Diagnosing Calcium Deficiency

Posted by Ruby Tequin on

Calcium is one of the body’s electrolytes found in our bones and blood. Our body needs calcium to stabilize our blood pressure and keep our bones and teeth strong and healthy.

Almost half of the calcium found in our body is attached to albumin, a protein within our blood. These protein-bound calcium will act as a “reserve protein” in the cell until it is moved to the bones. When the level of albumin decreases, the amount of calcium transferred to the bones also decreases which usually results to calcium deficiency, also known as hypocalcemia.

Fifty percent of the cases of hypocalcemia is due to a low level of albumin in the blood. Individuals with poor absorption in the gut, inadequate calcium intake, and certain medical conditions can also be at risk of this nutritional deficiency.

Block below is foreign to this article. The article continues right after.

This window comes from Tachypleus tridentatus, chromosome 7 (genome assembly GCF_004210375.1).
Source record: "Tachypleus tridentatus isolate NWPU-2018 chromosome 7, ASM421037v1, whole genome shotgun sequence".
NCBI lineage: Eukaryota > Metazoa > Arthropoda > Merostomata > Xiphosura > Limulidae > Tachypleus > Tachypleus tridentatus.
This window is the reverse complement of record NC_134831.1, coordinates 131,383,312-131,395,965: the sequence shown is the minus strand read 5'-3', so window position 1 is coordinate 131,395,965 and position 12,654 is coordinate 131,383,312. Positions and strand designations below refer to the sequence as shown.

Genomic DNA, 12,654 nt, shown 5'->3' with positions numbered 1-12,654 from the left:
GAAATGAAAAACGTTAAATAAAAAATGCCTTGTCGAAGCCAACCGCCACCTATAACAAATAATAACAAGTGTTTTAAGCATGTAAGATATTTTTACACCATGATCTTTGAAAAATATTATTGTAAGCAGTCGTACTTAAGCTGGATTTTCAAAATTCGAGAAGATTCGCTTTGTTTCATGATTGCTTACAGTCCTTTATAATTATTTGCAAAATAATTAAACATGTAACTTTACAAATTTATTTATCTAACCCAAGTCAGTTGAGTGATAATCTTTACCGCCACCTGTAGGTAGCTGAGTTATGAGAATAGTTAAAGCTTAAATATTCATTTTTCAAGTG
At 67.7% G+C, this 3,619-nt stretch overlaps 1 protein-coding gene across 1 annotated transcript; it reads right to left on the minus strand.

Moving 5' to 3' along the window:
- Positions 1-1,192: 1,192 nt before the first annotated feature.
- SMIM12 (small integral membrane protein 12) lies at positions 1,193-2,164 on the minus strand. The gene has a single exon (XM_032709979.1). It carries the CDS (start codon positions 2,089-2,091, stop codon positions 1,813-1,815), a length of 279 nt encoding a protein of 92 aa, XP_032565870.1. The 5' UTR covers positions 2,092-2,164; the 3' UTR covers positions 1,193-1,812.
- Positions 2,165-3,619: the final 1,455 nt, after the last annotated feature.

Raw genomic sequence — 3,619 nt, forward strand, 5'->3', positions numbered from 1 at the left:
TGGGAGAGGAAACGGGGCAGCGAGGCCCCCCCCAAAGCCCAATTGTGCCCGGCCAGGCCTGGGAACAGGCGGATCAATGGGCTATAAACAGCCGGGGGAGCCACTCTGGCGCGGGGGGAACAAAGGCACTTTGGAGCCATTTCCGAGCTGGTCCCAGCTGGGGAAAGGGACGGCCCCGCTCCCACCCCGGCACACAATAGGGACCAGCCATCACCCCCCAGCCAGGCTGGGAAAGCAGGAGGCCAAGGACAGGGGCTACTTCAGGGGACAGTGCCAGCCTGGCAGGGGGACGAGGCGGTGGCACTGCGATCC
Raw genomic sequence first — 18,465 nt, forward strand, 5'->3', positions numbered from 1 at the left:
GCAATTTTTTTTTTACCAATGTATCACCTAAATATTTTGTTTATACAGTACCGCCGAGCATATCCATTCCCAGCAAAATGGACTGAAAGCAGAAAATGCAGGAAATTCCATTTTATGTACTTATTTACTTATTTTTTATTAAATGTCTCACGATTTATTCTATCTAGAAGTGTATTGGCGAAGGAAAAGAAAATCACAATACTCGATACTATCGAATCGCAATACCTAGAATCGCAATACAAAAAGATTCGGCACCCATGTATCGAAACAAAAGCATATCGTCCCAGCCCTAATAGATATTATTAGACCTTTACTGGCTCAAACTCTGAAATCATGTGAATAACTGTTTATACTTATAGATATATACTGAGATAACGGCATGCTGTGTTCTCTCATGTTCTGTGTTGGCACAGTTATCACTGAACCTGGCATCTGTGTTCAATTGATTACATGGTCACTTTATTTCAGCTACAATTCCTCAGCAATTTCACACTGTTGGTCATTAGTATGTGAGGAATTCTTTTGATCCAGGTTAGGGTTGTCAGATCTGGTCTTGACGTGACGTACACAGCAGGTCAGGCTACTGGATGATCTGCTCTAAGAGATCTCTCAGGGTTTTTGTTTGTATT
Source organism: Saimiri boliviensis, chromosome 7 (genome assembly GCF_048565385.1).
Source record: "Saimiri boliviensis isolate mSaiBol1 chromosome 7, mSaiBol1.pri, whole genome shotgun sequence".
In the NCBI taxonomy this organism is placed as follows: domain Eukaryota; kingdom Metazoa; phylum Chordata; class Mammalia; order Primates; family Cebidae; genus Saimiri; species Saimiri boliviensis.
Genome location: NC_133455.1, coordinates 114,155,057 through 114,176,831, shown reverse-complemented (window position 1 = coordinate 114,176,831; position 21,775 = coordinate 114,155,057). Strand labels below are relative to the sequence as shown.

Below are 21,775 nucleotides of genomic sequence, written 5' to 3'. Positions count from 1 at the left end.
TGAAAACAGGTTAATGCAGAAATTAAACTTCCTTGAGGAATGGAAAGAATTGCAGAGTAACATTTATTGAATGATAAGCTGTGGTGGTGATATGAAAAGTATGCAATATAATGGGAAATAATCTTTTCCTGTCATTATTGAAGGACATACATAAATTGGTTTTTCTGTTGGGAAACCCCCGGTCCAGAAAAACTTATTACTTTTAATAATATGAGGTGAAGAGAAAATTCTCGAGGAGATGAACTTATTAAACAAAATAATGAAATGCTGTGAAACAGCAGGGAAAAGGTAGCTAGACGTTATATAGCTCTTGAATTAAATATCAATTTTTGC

How it is diagnosed?

Mild cases of hypocalcemia can be difficult to diagnose because it does not show symptoms during the early stage of the deficiency. A routine blood test can be done to measure the total calcium level and the albumin level in the blood. The test will also determine the condition of the kidney and measure magnesium, phosphate, parathyroid hormone, and vitamin D levels.

As we get older, our body’s ability to absorb calcium changes. While we’re still young, eating a balanced diet with foods that are rich in calcium and taking calcium supplements is the best way to keep our bones strong and healthy.

Bentonite clay is used as a traditional detoxification tool because of its ability to remove toxins from the body. It is rich in potassium, calcium, magnesium, and other trace minerals that, when ingested, can act as a supplement that replaces the missing nutrients needed by the body.

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